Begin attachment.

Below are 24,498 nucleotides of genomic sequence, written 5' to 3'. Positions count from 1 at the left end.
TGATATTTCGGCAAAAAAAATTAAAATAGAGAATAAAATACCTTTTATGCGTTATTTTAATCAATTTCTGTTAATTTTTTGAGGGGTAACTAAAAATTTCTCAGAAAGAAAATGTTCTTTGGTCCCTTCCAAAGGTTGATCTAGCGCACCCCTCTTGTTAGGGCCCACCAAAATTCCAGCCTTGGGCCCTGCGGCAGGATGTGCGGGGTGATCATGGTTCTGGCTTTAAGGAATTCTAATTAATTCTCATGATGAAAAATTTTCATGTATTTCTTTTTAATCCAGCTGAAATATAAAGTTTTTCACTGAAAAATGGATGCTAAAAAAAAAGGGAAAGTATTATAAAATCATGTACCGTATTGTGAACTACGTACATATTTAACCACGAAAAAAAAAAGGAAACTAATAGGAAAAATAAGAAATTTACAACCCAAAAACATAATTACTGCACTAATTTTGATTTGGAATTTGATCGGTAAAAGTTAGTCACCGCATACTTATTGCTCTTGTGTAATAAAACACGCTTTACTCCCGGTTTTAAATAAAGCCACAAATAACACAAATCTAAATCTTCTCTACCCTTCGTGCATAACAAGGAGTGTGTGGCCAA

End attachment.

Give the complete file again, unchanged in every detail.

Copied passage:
Below are 24,498 nucleotides of genomic sequence, written 5' to 3'. Positions count from 1 at the left end.
TGATATTTCGGCAAAAAAAATTAAAATAGAGAATAAAATACCTTTTATGCGTTATTTTAATCAATTTCTGTTAATTTTTTGAGGGGTAACTAAAAATTTCTCAGAAAGAAAATGTTCTTTGGTCCCTTCCAAAGGTTGATCTAGCGCACCCCTCTTGTTAGGGCCCACCAAAATTCCAGCCTTGGGCCCTGCGGCAGGATGTGCGGGGTGATCATGGTTCTGGCTTTAAGGAATTCTAATTAATTCTCATGATGAAAAATTTTCATGTATTTCTTTTTAATCCAGCTGAAATATAAAGTTTTTCACTGAAAAATGGATGCTAAAAAAAAAGGGAAAGTATTATAAAATCATGTACCGTATTGTGAACTACGTACATATTTAACCACGAAAAAAAAAAGGAAACTAATAGGAAAAATAAGAAATTTACAACCCAAAAACATAATTACTGCACTAATTTTGATTTGGAATTTGATCGGTAAAAGTTAGTCACCGCATACTTATTGCTCTTGTGTAATAAAACACGCTTTACTCCCGGTTTTAAATAAAGCCACAAATAACACAAATCTAAATCTTCTCTACCCTTCGTGCATAACAAGGAGTGTGTGGCCAA